Professor at Miami Dade
academics

Ed Calle

Ed CalleThere's no question that music is one of the great passions of saxophonist and MDC Professor Ed Calle. A multiple Grammy nominee and one of the most recorded saxophonists in history, Calle has performed with the likes of Frank Sinatra and Arturo Sandoval, recorded numerous albums of his own, and plays his heart out year round in shows on and off campus. He founded Jazz Under the Stars, an event that draws hundreds of people to MDC's Kendall Campus every year for stellar performances by famous jazz artists.

He's been there, done that and happy to share his know-how. But what really makes him a hit with music students? He sets them up for success by teaching them how to actually make a living doing what they love most.

Life Lessons

"Music is a very challenging business," said Calle. "Knowing how to navigate it is so important if you're trying to work professionally. The business of music is very different from the art of music." As with any art form, being a good musician is usually not enough to be a successful one. "The 21st century artist is someone who has to supplement their income - even at the top level," said Calle. "We all are faced with the reality that, to pursue our dreams, we have to work a little harder."

How does he get the message across to students? Among other courses, Calle teaches Music Business, preparing students for the real world.

"Young people need to know it's about being very sound at your craft while still knowing what's needed in a global economy that demands technological skills," said Calle, who has appeared on more than 600 recordings, movie scores and other works himself. "We strive to empower students to record a commercial on a Monday and make some music for a video game on a Tuesday."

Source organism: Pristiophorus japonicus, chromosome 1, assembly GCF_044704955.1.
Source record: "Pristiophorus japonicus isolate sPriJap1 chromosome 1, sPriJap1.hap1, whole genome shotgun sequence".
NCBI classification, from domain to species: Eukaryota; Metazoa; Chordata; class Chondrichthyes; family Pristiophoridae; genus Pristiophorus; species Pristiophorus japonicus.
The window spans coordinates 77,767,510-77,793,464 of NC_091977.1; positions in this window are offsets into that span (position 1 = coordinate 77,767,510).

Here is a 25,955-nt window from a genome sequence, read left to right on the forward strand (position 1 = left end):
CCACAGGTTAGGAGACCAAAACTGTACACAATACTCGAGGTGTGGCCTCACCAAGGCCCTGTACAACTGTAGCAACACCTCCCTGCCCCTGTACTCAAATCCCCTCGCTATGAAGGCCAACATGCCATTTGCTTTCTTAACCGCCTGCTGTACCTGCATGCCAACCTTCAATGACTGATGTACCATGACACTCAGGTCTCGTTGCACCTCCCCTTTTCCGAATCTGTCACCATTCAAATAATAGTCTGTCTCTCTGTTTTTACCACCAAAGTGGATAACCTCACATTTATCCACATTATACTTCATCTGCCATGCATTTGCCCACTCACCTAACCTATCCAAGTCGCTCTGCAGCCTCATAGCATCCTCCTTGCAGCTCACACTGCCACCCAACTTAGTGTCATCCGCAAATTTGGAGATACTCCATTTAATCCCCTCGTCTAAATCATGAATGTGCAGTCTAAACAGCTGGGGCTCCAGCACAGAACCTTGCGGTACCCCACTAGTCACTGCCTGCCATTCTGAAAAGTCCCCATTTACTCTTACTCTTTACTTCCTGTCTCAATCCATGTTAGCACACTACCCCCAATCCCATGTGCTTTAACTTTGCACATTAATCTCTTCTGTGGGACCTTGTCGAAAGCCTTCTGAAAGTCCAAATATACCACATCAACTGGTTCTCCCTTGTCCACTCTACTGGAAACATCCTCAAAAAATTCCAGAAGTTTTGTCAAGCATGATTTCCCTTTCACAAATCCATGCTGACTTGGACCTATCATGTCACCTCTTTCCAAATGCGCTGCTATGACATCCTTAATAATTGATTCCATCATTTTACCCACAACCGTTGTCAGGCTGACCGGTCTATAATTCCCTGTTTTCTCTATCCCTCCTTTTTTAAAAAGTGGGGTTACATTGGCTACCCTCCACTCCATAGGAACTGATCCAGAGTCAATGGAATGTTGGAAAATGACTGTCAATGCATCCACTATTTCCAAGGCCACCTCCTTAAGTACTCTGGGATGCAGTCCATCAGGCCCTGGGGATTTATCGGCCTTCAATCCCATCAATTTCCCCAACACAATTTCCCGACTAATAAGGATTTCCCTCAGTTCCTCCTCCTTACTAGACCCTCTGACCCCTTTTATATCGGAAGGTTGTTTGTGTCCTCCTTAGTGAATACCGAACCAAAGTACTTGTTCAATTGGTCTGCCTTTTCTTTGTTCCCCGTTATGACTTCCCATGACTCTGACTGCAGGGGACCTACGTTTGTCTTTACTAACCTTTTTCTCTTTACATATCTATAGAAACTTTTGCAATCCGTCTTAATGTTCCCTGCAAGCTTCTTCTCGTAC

This practical outlook has saved many a student from "Starving Artist Syndrome," an unnecessary but long-perpetuated belief that "true" artists must do no work other than their art, even if it thrusts them into poverty.

Simple Equation

Perhaps Calle's logical strengths are helped by his other academic love: mathematics. "To me, it's one of the most beautiful art forms," he said. "Everything in math really is an image, a frequency, a pitch. It's a very practical, beautiful art form."

The connection between music and math is well known and a natural fit, attests Calle, who, aside from a PhD in educational leadership and a master's degree in jazz performance, has a bachelor's in math. "The way the brain processes information, it's really the same chip," he said. "You see it with Newton, Kepler, Einstein - the great mathematicians have been master musicians and people who were passionate about music."

Making It Happen

At MDC's North Campus, where he chairs the Department of Arts & Philosophy, Calle and his faculty put practicality in motion with a world-class recording studio, filmscoring orchestra, chamber music series, big band, piano series and the Miami International Festival of the Arts, which launched this past spring with 54 events packed into four exhilarating days.

"It's all about helping people achieve what they want to do," said Calle. "If I can have a positive impact and support the arts, that's the fun part."

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